Saturday, 1 February 2014

Sound of Music

I recently rediscovered the various bits of (entry level) hifi kit that I've accumulated over the years and then were relegated due to the rise of digital music. However, there was more than nostalgia for the loading of the CD and waiting on the TOC read than for the various snake oil I left behind.

Personally, there's no mistaking the pleasure of listening to music on a well balanced system - something that doesn't swamp the bass or screech through the trebles. So one of the first pay-cheque purchases were towards better (but not obscene) music system.

Along the way, there was a lot of education and snake oil

There were terms like bright and warm (screechy/finger chalkboard high notes vs booming bass notes) that described amplifiers, speakers, speaker cables and any variation in between. There is soundstage reproduction describing whether the system can give the feeling of separate notes and the sense of instruments setup on a sound stage. There is biwiring where different speakers are ran from the amplifier to the bass and treble units of the speaker - the type of wire can be different to harness any sonic feature/preference. There is onboard CD transport DAC or separate DAC units and also coaxial or S/PDIF aka TOSLINK for digital connections. There is speaker-listening position (ears level with tweeter and speakers angled inwards). There is speaker support to maximise stability and reduce sonic vibrations of the music and the environment feeding back into the speaker cabinet and impacting the subsequent noise reproduction. There is the CD recording and engineering so a recording of the same song may not be the same song. There is speaker or component or cable burn in myths.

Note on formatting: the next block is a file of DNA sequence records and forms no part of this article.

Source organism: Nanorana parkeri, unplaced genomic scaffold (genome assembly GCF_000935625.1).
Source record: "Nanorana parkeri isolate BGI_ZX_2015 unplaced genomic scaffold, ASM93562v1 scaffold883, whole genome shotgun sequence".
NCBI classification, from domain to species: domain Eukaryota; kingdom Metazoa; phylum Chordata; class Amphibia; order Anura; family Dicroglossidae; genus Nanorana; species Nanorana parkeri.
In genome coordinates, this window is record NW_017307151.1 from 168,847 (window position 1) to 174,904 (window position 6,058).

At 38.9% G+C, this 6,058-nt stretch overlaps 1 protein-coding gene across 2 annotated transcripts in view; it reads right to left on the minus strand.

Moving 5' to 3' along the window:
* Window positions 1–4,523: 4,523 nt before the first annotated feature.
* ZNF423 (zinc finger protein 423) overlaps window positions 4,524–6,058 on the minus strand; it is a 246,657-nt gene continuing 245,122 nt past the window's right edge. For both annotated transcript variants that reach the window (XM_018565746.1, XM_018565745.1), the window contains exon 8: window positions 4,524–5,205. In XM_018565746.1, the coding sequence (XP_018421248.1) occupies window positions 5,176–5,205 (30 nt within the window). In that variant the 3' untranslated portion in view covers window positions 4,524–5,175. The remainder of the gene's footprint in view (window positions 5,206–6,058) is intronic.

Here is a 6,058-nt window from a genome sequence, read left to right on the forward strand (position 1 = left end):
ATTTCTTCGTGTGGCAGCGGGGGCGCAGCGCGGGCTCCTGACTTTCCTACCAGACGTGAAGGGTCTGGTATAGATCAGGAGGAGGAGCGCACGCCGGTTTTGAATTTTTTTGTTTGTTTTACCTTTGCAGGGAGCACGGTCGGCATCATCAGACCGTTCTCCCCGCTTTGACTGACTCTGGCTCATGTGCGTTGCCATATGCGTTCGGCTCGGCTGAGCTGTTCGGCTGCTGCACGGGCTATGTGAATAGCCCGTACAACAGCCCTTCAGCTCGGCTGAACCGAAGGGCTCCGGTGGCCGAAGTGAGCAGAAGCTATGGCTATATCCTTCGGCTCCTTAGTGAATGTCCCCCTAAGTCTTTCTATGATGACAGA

Ah, all the fun when all I really wanted was to be able to make out and enjoy the music.

And after brushing aside all of the snake oil, I had to remember the rules for omhs for speakers and amplifier. Is an amp that says something like "speaker impedance, 4ohms mim" where the speakers say 8ohms (nomimal).

Firstly you have to remember high school physics: the amplifier is the power source and can only give a certain amount of current and the speaker is essentially a resistor drawing a current. The important thing to get right is the speakers provide a resistance to the current and the lower the ohms rating, the higher the resistance. The higher the resistance the more work the amplifier has to do (and be able to do when the speakers draw the current). So simply put: A pair of 8ohms speakers plugged into a 4ohms amplifier should be fine .. although you may wish to find from the manufacturers specs the minimum to ensure that the speakers and the amplifier do play nicely. When they don't play nicely the speakers will make the amplifier work harder and overheating it and potentially damage/overheat the circuitary.

And after all of this a cheap 1990s Rotel and Marantz transport and some cheap speakers reclaimed from an all in one midi system still generate great sound within their limitations. But still a great, albeit a different, experience over listening to my ipod.

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